Are IT careers at stake with digital transformation? With the deluge of articles, seminars and analyst briefs on the glories of digital transformation, it's understandable why business leaders would be leaning really hard on their IT people to make things happen. And the pressure is on -- a recent survey finds 83 percent of IT leaders fear they actually could be fired if their digital transformation efforts fail.
The recent survey of 450 IT and digital leaders by Couchbase finds plenty of risk in the drive to digital -- and much of it falls in the lap of IT leaders and managers. For starters, the survey's authors estimate that the average spend on digital will amount to $28 million. A majority, 52 percent, say there is great potential of waste and dashed expectations that will go with these investments.
As with many technology trends over the years, many executives rush to buy the shiny new gadgets, expecting them to work miracles on their calcified, customer-repelling processes. Digital transformation -- and all the technologies associated with it -- is only the latest example. Companies attempt to put digital approaches in place, thinking they can do things cheaper, without funding the essential background work, such as data integration.
But the competitive pressure is intense: 85 percent said disruption in their industry has accelerated over the past 12 months. Thirty-five percent say the primary driver for digital transformation is advances made by competitors, 23 percent changes in regulation, and 20 percent pressure from customers - "meaning digital transformation is mostly being driven by reactive needs, instead of proactive ideas," the survey's authors conclude.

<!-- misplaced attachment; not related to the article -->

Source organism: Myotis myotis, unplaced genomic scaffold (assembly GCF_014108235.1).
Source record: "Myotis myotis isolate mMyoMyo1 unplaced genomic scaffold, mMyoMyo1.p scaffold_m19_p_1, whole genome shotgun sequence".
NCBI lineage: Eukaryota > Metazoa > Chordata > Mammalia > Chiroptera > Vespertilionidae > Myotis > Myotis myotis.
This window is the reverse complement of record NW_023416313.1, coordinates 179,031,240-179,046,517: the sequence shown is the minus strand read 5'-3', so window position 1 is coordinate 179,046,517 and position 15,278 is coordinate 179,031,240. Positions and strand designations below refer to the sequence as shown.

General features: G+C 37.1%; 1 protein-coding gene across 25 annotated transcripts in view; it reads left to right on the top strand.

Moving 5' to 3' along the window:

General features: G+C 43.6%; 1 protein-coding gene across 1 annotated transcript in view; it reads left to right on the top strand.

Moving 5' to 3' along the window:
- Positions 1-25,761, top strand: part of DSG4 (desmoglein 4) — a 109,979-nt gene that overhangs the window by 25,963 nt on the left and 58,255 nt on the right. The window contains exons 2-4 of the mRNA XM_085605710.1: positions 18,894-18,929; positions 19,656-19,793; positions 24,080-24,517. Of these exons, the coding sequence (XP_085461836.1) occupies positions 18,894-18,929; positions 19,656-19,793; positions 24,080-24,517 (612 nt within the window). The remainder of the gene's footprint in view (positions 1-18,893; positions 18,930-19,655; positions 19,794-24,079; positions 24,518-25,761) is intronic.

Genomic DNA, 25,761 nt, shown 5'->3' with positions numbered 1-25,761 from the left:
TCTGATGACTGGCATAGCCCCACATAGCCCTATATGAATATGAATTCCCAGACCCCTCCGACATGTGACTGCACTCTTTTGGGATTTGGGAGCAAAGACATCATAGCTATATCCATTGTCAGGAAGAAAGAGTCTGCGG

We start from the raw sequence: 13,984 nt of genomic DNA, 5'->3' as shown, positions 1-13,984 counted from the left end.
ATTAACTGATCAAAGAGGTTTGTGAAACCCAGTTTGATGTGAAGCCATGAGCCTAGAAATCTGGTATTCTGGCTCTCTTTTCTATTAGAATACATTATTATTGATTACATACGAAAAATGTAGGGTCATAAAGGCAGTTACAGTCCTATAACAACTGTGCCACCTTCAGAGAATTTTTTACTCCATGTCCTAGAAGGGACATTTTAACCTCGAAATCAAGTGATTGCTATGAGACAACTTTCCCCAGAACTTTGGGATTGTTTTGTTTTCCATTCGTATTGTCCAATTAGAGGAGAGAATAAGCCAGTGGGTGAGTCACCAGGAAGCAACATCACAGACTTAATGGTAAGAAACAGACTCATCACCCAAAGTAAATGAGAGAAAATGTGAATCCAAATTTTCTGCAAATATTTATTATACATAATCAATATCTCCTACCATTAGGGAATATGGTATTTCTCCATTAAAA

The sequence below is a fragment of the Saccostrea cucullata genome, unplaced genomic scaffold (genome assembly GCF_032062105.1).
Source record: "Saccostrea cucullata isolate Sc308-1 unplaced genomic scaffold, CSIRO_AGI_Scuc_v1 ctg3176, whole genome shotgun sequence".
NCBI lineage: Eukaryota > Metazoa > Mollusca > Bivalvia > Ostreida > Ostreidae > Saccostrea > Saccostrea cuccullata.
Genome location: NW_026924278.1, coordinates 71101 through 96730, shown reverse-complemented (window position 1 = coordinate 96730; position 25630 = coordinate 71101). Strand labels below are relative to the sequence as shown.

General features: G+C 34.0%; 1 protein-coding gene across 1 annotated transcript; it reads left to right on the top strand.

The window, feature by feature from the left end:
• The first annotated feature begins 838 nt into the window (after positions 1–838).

It takes a lot of work, coordination, and support from the organization: 95 percent of respondents believe that digital transformation can seem an insurmountable task. Digital transformation has been mostly driven by the IT function -- 76 percent of organizations rank it in the top three business functions driving their digital transformation in the last five years.
From a technology perspective, legacy systems hold things back: 87 percent of organizations find they have to scale back ambitions for new applications and services so that they will work with IoT or mobile devices, since these devices cannot match the data processing power of larger servers, and cannot guarantee a consistent connection Only 29 percent of organizations say they can use data in real-time, limiting the end-user experience and the types of services they can offer.
Still, there are tangible benefits to be gained from successful digital efforts. The Couchbase survey finds organizations with well-supported and thought-out digital transformation strategies report increased worker productivity (65 percent), improved business end-user experience (65 percent), improved compliance (69 percent), expansion into new regions (62 percent), and improved customer experience (55 percent).
The survey reports authors share the common denominator seen among successful digital enterprises: they focus their efforts on digital transformation projects across the organization: from business processes (85 percent) to customer-facing experiences and machine-to-machine services (both 81 percent) to worker-facing experiences (69 percent). "These organizations are succeeding because they recognize the potential that digital transformation brings to all areas of the business," they report. "Instead of being fixated in specific areas, they have been able to spot an opportunity for revolutionary transformation, and take it."
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